Sunday, November 2, 2008
It's been a busy year for the PC graphics world with both AMD and Nvidia going back and forth releasing new architectures, then improving them further to finally having to rearrange their line-up to match each other prices.
A perfect example is that of the Radeon HD 4870 which made its debut on late June with a retail price of $299, at the time significantly cheaper than the competition's GeForce GTX 260. Not too long afterwards we published our direct comparison of the GeForce GTX 260/280 and the Radeon HD 4800 series, where it became clear that the Radeon had the performance edge over the GTX 260 in spite of the lower price.
Nvidia was forced to heavily reduce the GeForce GTX 260 price to the Radeon's level, only to release an enhanced version that effectively replaced the original weeks later. The new GeForce GTX 260 which goes by the same name, now features 216 SPUs rather than the original 192.
However, these newer GeForce GTX 260 cards cost upwards of $310, meaning that the performance boost comes at an added cost. With many Radeon HD 4870 graphics cards currently priced as low as $270, the new GeForce GTX 260 is not necessarily more appealing than the original. In concluding our Radeon HD 4870 vs. GeForce GTX 260 comparison, in which the Radeon came out on top, there was but one small problem and that was heat generation.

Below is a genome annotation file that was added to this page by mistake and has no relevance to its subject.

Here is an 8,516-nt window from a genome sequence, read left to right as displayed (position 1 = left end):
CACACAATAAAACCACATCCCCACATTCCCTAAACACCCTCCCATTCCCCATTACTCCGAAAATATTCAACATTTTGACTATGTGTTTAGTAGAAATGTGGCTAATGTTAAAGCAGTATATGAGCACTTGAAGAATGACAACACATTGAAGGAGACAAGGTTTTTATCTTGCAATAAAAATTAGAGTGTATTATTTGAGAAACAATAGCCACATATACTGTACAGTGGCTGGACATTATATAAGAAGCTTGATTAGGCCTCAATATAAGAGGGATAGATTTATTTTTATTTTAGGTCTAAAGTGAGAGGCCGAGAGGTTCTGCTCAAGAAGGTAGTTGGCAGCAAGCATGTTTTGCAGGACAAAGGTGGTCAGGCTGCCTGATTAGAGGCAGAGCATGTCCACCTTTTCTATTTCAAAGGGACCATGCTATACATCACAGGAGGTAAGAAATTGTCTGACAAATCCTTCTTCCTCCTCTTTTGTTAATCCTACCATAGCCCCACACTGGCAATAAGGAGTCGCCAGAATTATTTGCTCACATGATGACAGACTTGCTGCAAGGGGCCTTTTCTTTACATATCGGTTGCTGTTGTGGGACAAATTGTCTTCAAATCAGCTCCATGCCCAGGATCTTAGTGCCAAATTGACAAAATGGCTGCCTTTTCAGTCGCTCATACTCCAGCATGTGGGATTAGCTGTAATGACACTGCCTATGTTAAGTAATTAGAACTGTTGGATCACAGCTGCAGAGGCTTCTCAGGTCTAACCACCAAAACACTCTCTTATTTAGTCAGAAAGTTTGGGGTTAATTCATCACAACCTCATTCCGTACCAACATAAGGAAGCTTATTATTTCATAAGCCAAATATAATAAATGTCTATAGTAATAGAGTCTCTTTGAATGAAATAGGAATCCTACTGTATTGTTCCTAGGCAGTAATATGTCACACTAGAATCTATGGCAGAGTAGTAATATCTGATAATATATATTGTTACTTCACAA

Despite of using less power when under load, the Radeon HD 4870 runs considerably hotter than the GeForce GTX 260 using the stock cooler which is shared by a majority of outgoing cards no matter what the manufacturer. While the 80C+ load temperatures were a little concerning, it was the 70C+ idle temps that had us really worried. This means that even when sitting at the Windows desktop the Radeon HD 4870 is cranking out more than 70 degrees of heat, much of which escapes into the case.
This was also problem when we reviewed the Visiontek Radeon HD 4870, which used the AMD reference cooler. Using special software (Catalyst drivers support it now also) to increase the fan speed allowed for lower temperatures, but a noticeable increase in operating volumes came as a byproduct. Therefore we believed the best Radeon HD 4870 solution would be one that dropped the barely sufficient reference cooler for something more elaborate.
And finally we have a Radeon HD 4870 card that has done just that, the new Force3D Radeon HD 4870 Black Edition. Force3D has improved this special edition Radeon by overclocking the core and memory, albeit a small overclock, and replaced the reference cooler with one of the best VGA air coolers money can buy, the Arctic-Cooling Accelero Twin Turbo.
We can expect the Force3D Radeon HD 4870 Black Edition to be slightly faster than the original, but most importantly it's also going to be significantly cooler. Before we check out the performance numbers, let’s take a closer look at this impressive looking graphics card.
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